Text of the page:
It was a magical morning, one that is difficult for me to describe. It felt comfortable, covered with joy and ease and beauty. If I were to draw a picture of God’s grace and peace, it might look like that morning. At one point on the boat, I found myself getting teary as I considered this gift God was giving me. We don’t always get to see the bigger picture in life, but for a brief moment on that Saturday morning, I saw a glimpse of something bigger and it all felt holy.

Meghan and Ellen won the 2015 National Selection Regatta and recently took second at the World Cup II in Varese, Italy in the Women’s Double, “arguably the most competitive event internationally.” In spite of their incredible performance, the women’s double “is not fully supported by USRowing. In 2013, the women’s double was cut from funding and in result, from the Princeton Training Center.” In Meghan and Ellen’s words, they “decided to stick together and show that [they] could put the United States at the top of the field. [They’ve] gone against the grain, taking on the high stakes challenge of formidable competitors and minimal funding and have proven that it can be done. But [they] need your continued support!”

I don’t know if I have ever seen two athletes work as hard as Meghan and Ellen. They are phenomenal, elite competitors and it felt like art to watch them in their sport. The even bigger impact for me though is that in spite of their achievements, they still made time for my family. Meghan took each one of my girls out on the boat and showed them a little bit about rowing. They shared a meal with us and took time out of their busy training schedule to get to know us a little bit. Because my memory with her dad mattered to me, it mattered to Meghan too. It didn’t have to.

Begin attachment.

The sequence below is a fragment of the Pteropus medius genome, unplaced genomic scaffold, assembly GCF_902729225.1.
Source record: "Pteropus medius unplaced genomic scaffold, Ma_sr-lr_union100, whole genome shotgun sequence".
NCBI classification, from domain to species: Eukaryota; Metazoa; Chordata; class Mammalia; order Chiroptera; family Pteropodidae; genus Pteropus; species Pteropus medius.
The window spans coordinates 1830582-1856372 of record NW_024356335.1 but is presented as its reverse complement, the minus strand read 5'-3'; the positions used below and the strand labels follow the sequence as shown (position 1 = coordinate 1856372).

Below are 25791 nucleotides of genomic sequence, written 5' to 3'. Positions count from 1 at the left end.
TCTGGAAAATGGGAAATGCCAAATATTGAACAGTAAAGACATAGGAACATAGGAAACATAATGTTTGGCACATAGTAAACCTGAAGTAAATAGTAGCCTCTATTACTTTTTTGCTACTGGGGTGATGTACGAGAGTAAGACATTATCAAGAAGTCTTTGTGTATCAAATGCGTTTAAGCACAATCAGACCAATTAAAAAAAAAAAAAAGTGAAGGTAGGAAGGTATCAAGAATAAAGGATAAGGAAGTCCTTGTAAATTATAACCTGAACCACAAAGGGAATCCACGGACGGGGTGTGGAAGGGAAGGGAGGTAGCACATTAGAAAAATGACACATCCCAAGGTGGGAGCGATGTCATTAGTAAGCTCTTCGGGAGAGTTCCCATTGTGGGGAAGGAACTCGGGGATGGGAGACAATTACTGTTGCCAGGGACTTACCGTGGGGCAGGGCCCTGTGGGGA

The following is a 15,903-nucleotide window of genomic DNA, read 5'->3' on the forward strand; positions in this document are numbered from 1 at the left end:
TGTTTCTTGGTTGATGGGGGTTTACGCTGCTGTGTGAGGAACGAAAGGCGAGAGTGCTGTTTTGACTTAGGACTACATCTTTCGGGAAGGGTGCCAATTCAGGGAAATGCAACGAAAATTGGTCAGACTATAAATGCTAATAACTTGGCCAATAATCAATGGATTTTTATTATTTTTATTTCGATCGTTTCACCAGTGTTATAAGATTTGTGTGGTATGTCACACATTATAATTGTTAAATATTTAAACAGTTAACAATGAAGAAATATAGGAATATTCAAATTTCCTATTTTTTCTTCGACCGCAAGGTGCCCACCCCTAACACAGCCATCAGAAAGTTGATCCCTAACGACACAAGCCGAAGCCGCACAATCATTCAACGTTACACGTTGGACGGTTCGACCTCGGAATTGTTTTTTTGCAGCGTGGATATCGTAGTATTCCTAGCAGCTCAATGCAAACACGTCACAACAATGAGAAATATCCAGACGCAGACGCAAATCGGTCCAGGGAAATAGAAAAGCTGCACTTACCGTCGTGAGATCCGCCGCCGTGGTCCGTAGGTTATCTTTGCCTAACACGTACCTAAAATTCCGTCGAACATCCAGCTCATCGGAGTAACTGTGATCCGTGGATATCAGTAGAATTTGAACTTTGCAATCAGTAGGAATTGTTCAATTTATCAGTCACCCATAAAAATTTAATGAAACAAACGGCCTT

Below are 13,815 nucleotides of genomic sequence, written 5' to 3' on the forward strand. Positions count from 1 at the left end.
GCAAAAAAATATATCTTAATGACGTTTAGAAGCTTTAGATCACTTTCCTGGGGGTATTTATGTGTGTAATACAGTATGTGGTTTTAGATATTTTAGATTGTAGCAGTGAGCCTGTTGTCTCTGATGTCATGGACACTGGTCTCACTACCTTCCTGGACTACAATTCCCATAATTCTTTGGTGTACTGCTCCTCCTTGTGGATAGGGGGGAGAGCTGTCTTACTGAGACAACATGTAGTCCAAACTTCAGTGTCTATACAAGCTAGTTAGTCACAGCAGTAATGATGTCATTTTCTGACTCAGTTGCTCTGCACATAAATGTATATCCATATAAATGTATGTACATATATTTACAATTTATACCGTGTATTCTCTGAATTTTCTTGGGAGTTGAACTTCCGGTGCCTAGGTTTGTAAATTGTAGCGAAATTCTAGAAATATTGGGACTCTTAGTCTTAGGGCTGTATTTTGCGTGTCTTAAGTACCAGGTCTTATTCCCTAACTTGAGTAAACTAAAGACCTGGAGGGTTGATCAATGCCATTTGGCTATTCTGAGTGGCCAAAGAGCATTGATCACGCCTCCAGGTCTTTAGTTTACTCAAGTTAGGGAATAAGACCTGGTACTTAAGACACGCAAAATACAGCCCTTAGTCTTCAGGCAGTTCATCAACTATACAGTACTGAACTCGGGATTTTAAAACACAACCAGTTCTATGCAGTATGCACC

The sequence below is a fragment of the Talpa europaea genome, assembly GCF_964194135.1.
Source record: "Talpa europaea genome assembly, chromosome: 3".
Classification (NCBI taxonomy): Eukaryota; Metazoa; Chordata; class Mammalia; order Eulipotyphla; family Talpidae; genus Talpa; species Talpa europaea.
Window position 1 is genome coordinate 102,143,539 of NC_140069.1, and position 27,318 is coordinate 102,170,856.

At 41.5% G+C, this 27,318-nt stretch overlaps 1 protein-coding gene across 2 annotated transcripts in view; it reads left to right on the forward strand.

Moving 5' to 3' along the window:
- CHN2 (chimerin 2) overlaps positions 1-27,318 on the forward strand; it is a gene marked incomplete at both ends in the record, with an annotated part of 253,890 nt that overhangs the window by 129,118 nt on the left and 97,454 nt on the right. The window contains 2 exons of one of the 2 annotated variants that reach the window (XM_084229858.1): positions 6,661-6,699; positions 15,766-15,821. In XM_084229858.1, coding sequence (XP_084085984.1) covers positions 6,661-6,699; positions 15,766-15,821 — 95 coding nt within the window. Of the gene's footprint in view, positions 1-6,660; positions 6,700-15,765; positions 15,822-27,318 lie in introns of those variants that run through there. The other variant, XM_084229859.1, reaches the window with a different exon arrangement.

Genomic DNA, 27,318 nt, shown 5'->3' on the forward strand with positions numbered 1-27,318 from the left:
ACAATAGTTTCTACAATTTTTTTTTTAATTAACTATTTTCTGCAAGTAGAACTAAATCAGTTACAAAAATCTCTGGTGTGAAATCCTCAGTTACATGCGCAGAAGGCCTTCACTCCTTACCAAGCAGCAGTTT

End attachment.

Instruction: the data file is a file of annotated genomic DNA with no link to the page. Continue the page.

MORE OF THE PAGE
My daughters are bombarded by all kinds of messages on television and social media. It is easy to lose perspective when you see glamour and riches and careless living being glorified by the media. I long for them to see beauty and integrity and strength modeled in a way that our world often neglects. I also long for them to know that dreams matter and that pursuing their dreams takes passion, commitment, and hard work. Meghan and Ellen modeled all of that for my girls on our Saturday visit. But more than that, they showed my daughters that even in the midst of such noble pursuits, kindness still matters. We can have it all, but if we forget connection and community and love, we have missed the bigger picture.

Would you consider joining me in supporting Meghan and Ellen and their dream to make it to the 2016 Olympics in Rio? You can learn more about their journey here: https://www.rallyme.com/rallies/1955/w2x

Take time to watch the video too. It is worth the watch.

I am learning more and more about the bigness of God. How he knows the details. He knows the story. He knows the needs.  He knows how to bless people in different ways through the same story. I so want to pay attention to our story telling God.

LifeLori SongComment